THE " ECLIPSE " OF THE CHURCH THERE is a very special reason for remembering this to-day. We 1have seen the rebirth of a nation. Out of what our enemies declared was a decadent condition and which many of us believed indicated national decay, there has arisen a new England, virile and heroic. The spectacle is a thrilling one, and .I sec no exaggeration in Miss Dorothy Thompson's words when that very able American observer says: " No one who has not been in England and been there with all his brains, senses, power of observation before and after this war, knows how incredible is the renaissance of Britain and the British soul." That is an impression fairly deduced from the heroism of the young warriors who won the Battle of Britain, and it is an impression which subsequent events have not belied. But there is a point of view from which this rebirth of our ancient race appears disquieting. Let me explain!
We have spoken of our generation as pagan until the term has become stale and ineffective, all the more so because our use of the term implied a misunderstanding of it. As we used the word, it signified moral corruption, spiritual degeneration. But paganism at its best was not like this, and the paganism with which we have to do is not like this but shows itself capable of sustained effort and heroic conduct. And this " good paganism " is a more serious rival than ever could be the decadent paganism against which we preached. It is something for which we were not prepared and to meet which we are ill equipped.
In fact, the good pagan and his cult are such splendid things that ihere is a danger lest they throw the Church into the shade. In the light they shed, our rites are apt to look faded. our methods inadequate, our passivity tame and unadventurous, and our respectability too reminiscent of that bourgeois complacency from which as a nation we are slowly escaping. The truth is that the rebirth of the nation on the natural plane has forestalled that of the Church on the supernatural plane, and the consequence is that the latter is suffering a certain eclipse. The conquering mood has not yet overtaken us. We still cultivate the Minority Mind with its querulousness, its censoriousness and its suspiciousness. • Such devotion as we show has a quixotic look. We are loyal to the Faith as one may be loyal to a lost cause or to a friend in disgrace. There is as yet but little sign that we have realised our royal rank and destiny as we should have done had we identified ourselves boldly with Christ the King.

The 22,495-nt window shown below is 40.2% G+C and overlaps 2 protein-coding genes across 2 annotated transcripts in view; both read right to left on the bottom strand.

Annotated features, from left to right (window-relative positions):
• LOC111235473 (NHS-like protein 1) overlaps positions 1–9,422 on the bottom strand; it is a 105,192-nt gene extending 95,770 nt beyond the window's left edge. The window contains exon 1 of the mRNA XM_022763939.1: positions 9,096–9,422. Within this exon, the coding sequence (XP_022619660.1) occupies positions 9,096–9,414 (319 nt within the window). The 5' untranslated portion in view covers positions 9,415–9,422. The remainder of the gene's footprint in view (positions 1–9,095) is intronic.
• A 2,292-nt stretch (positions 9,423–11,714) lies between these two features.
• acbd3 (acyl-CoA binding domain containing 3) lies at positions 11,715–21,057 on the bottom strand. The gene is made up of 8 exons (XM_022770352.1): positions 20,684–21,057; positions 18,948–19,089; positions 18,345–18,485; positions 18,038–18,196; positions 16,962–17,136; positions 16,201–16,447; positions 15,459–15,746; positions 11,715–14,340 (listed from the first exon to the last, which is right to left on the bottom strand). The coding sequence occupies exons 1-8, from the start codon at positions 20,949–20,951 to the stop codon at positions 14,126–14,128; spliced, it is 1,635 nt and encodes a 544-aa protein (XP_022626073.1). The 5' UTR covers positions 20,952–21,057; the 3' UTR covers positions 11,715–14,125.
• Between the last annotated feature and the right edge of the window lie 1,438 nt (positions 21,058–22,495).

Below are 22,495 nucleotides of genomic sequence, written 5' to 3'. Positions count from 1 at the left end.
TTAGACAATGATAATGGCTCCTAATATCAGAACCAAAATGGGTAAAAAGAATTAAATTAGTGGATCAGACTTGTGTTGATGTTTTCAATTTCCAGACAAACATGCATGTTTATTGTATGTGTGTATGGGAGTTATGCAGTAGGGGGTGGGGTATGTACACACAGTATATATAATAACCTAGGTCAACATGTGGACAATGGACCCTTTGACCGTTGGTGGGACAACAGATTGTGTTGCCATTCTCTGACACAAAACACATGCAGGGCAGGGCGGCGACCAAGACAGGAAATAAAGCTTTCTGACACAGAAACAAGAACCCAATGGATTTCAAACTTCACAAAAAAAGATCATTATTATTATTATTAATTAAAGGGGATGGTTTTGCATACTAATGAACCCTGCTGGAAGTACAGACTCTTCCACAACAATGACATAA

THE HUMAN ROLE HIS Kingship descends to His subjects, who thereby are called to mastery of the world. Man has been placed between the pure intellectual spirits and the animal world. And this position in the divine hierarchy defites his functions here. Through him the sovereignty of God is asserted over the lower creation and spirit acquires control of the flesh. This conquest does not mean destruction but, on the contrary, the exaltation of the flesh and the glory of the present world. It is we who are the true heirs of those values which are associated with the pagan cult of the body. To retreat from the field, resigning it to the enemy, is pusillanimous. The kingship of man has not yet been realised because those who sought to exercise it rejected the Cross. The rejection cost them their sovereignty. That is true of the ancient paganism, of the movement initiated at the renaissance, and of the modern neo-pagan. These failures would be discouraging did we not know the reason. But, seeing that the secret has been revealed to us, they should not lead us to believe that the story of mankind is to end on a note of failure as regards the conquest of the sphere in which it was placed. Against a despairing asceticism, paganism is right. As Christ came to fulfil the Law and Prophets of Israel, so did He come to realise the hopes held. out by the cult of the body. In His own ministi-y and. above all, by His Resurrection, did He show His own complete mastery of the flesh with all its concerns and interests, and that mastery He passes on to us for the creation of a New World and a New Social 'Order.